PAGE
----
Just a thin biographical trace remains of the Polish artist, Anna Berent. All that remains are 6 canvasses of real note. 4 of them contain elusive symbolism, indecipherable allegories of her own making that whisper to us of old age, death and passing. Their full meaning is as opaque and as lost in time as their creator.
We have this. Anna Berent was born in 1871 in Kaiserslautern and died sometime after 1944. Perhaps in Zagreb. In the 1890s, she was studying in Munich, at the Stanisław Grocholski school and at the school of Anton Azbe. In 1899 She met, became engaged and then married Stanisław Berent, the couple moved to Lausanne. There, Berent continued her creative work, but there is no mention of any exhibitions, or any sign of anything at all before 1914.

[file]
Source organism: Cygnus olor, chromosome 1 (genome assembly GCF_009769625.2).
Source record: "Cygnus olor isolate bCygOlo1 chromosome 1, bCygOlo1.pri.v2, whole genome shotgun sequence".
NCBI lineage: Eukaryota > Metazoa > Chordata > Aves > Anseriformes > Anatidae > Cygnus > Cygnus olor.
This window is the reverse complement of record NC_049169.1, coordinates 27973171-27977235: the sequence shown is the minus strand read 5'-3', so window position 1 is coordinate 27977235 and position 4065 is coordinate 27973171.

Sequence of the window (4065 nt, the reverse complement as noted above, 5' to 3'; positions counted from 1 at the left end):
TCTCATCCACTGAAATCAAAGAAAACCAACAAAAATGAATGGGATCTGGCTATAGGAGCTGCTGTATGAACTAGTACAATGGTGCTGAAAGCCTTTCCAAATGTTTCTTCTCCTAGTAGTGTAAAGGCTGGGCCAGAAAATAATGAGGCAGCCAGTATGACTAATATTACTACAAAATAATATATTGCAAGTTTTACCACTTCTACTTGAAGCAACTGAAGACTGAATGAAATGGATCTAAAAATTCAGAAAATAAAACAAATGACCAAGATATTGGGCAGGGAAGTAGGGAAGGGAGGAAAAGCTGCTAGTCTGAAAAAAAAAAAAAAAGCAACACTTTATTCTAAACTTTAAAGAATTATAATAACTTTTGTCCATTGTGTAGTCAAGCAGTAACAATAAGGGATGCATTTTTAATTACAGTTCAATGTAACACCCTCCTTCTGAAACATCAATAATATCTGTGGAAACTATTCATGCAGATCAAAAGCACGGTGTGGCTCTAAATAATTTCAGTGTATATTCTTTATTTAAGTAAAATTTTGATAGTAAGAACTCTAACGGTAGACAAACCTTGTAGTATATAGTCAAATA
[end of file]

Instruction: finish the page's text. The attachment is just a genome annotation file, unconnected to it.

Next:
Anna painted portraits, figural scenes and illustrations, she the four monumental figural scenes you see here. These contain allegories and symbolism which are difficult if not impossible to fully comprehend today, at this distance away in time. But then if we knew everything there would be no mystery, no enigma, no romance. The paintings do conjure up Scandinavian painting, in particular they bear some kind of relationship to Ferdinand Hollar’s work. After the closing of Berent’s Warsaw studio, these works ended up hanging in the National Museum in Warsaw, Poland.
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